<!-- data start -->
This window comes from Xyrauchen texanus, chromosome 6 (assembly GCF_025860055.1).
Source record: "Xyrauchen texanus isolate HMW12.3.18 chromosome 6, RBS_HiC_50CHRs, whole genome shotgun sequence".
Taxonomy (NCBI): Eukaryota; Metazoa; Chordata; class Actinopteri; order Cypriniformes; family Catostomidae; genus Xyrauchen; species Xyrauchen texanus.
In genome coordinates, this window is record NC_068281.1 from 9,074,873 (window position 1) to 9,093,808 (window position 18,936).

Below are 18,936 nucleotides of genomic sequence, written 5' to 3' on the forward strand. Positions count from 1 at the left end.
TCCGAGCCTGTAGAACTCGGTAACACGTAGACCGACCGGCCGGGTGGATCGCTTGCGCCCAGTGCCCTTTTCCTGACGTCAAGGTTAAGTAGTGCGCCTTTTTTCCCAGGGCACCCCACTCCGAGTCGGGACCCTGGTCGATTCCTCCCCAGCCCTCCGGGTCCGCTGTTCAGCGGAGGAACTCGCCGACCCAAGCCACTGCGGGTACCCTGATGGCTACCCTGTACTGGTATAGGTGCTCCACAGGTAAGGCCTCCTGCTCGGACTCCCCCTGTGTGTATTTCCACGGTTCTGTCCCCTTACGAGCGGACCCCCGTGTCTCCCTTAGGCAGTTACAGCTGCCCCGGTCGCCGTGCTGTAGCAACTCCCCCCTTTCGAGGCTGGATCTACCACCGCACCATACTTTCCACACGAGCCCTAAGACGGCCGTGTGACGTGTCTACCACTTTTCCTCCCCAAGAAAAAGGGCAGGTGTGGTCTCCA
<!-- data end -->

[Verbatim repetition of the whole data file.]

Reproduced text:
This window comes from Xyrauchen texanus, chromosome 6 (assembly GCF_025860055.1).
Source record: "Xyrauchen texanus isolate HMW12.3.18 chromosome 6, RBS_HiC_50CHRs, whole genome shotgun sequence".
Taxonomy (NCBI): Eukaryota; Metazoa; Chordata; class Actinopteri; order Cypriniformes; family Catostomidae; genus Xyrauchen; species Xyrauchen texanus.
In genome coordinates, this window is record NC_068281.1 from 9,074,873 (window position 1) to 9,093,808 (window position 18,936).

Below are 18,936 nucleotides of genomic sequence, written 5' to 3' on the forward strand. Positions count from 1 at the left end.
TCCGAGCCTGTAGAACTCGGTAACACGTAGACCGACCGGCCGGGTGGATCGCTTGCGCCCAGTGCCCTTTTCCTGACGTCAAGGTTAAGTAGTGCGCCTTTTTTCCCAGGGCACCCCACTCCGAGTCGGGACCCTGGTCGATTCCTCCCCAGCCCTCCGGGTCCGCTGTTCAGCGGAGGAACTCGCCGACCCAAGCCACTGCGGGTACCCTGATGGCTACCCTGTACTGGTATAGGTGCTCCACAGGTAAGGCCTCCTGCTCGGACTCCCCCTGTGTGTATTTCCACGGTTCTGTCCCCTTACGAGCGGACCCCCGTGTCTCCCTTAGGCAGTTACAGCTGCCCCGGTCGCCGTGCTGTAGCAACTCCCCCCTTTCGAGGCTGGATCTACCACCGCACCATACTTTCCACACGAGCCCTAAGACGGCCGTGTGACGTGTCTACCACTTTTCCTCCCCAAGAAAAAGGGCAGGTGTGGTCTCCA